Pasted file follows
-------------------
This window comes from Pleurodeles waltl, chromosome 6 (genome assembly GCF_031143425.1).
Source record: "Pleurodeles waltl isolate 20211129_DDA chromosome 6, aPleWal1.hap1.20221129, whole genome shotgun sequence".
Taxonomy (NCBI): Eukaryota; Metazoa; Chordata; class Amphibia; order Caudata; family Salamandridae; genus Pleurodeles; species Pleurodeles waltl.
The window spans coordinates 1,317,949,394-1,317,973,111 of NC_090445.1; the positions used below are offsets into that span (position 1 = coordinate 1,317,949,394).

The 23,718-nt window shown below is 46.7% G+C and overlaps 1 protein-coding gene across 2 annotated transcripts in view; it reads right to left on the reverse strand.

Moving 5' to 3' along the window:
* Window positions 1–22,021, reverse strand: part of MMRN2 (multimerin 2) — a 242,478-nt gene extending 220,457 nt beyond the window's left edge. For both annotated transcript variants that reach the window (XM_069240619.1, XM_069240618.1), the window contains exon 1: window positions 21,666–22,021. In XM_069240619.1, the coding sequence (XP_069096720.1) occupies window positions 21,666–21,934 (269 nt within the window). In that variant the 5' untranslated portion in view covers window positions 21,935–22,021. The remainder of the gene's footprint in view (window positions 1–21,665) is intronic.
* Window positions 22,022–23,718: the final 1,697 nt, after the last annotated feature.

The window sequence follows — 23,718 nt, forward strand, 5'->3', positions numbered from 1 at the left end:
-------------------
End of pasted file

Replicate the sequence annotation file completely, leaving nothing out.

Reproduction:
This window comes from Pleurodeles waltl, chromosome 6 (genome assembly GCF_031143425.1).
Source record: "Pleurodeles waltl isolate 20211129_DDA chromosome 6, aPleWal1.hap1.20221129, whole genome shotgun sequence".
Taxonomy (NCBI): Eukaryota; Metazoa; Chordata; class Amphibia; order Caudata; family Salamandridae; genus Pleurodeles; species Pleurodeles waltl.
The window spans coordinates 1,317,949,394-1,317,973,111 of NC_090445.1; the positions used below are offsets into that span (position 1 = coordinate 1,317,949,394).

The 23,718-nt window shown below is 46.7% G+C and overlaps 1 protein-coding gene across 2 annotated transcripts in view; it reads right to left on the reverse strand.

Moving 5' to 3' along the window:
* Window positions 1–22,021, reverse strand: part of MMRN2 (multimerin 2) — a 242,478-nt gene extending 220,457 nt beyond the window's left edge. For both annotated transcript variants that reach the window (XM_069240619.1, XM_069240618.1), the window contains exon 1: window positions 21,666–22,021. In XM_069240619.1, the coding sequence (XP_069096720.1) occupies window positions 21,666–21,934 (269 nt within the window). In that variant the 5' untranslated portion in view covers window positions 21,935–22,021. The remainder of the gene's footprint in view (window positions 1–21,665) is intronic.
* Window positions 22,022–23,718: the final 1,697 nt, after the last annotated feature.

The window sequence follows — 23,718 nt, forward strand, 5'->3', positions numbered from 1 at the left end: